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The growth of civilisation in India has witnessed lofty changes in the livelihood and the lives of people. The prehistoric people settled along the banks of the river and created houses with primitive things for their protection and existence.

In later periods people started producing crops that they harvested and sold in the markets. These markets are the central place of business where people gather and buy what they require.

These markets are mostly located in towns that served as the fulcrum of development.
Indian towns are Urban settlements that existed even centuries before Industrialisation took place in India.

The towns of India are classified into three categories they are:
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The Ancient Towns of India:

In ancient India, the towns are mostly located near the ports, the residence of kings and their forts. These are places with high people congregations where towns are created by the rulers.

These towns created by the kings serve numerous purposes like administration of the area, religious purposes like festivals, rituals and sacrifices were made in these towns.
Mohenjo Daro: The town of Mohenjo-Daro is considered the largest among the ancient towns. The name of the town means the “Mound of the Dead”.
Some of the important Indian ancient towns are Mohenjo-Daro, Dholavira, Harappa, Madurai, Calicut, and Allahabad, which gained prominence in history.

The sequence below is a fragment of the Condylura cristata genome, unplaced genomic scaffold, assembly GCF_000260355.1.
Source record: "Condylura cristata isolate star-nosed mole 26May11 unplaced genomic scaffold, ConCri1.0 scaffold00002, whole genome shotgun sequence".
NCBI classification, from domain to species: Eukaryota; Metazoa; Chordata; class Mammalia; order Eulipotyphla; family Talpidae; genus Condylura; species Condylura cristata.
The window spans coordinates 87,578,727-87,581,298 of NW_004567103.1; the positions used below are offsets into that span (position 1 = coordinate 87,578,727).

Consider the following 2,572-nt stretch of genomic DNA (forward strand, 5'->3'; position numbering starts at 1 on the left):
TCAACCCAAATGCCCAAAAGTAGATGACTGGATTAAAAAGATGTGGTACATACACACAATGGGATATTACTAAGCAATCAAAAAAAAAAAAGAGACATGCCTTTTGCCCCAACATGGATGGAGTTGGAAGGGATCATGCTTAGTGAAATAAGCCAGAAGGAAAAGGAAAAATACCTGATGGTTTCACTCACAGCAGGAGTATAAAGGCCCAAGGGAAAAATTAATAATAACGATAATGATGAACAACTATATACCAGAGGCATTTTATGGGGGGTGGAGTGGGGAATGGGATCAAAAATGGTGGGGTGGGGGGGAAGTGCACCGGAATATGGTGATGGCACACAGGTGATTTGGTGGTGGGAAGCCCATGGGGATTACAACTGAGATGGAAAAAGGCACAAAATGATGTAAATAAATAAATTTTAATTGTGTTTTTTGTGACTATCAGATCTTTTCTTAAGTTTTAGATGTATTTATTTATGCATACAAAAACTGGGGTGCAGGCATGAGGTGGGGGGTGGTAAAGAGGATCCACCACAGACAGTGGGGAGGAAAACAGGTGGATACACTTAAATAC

Medieval Towns of India:

The Medieval towns in India are towns constructed between the period of the \(\text{6th – 12th Century}\). Numerous kingdoms arose during the period post the second urbanisation, which took place in the \(6^{th}\) Century.
The rulers built fortified towns with defence systems and forts, which served as the capital of the ruler.
Vashtushastra: The text of Vashtushastra was written during the Vedic Age, which defines the principles of construction and design under which most of the medieval towns were built.
Jodhpur, Agra, Delhi, Jaipur, Nalanda, and Hyderabad are some of the important medieval towns of India.

The Towns of Modern India:

After the \(12^{th}\) Century, the northern parts of India were controlled by the Islamic rulers who gave magnanimous contributions in building new towns and architectural marvels.

The habit of constructing lofty structures and creating towns continues under the Mughals, the successors of the Delhi Sultanate.

The advent of the European witnessed the paradigm shift in the construction of town planning in India. They altered towns according to their economic significance.

During the British period, they established three new towns, namely Mumbai, Chennai, and Calcutta, which were port cities that enabled trade and export and served as important administrative regions of Peninsular India.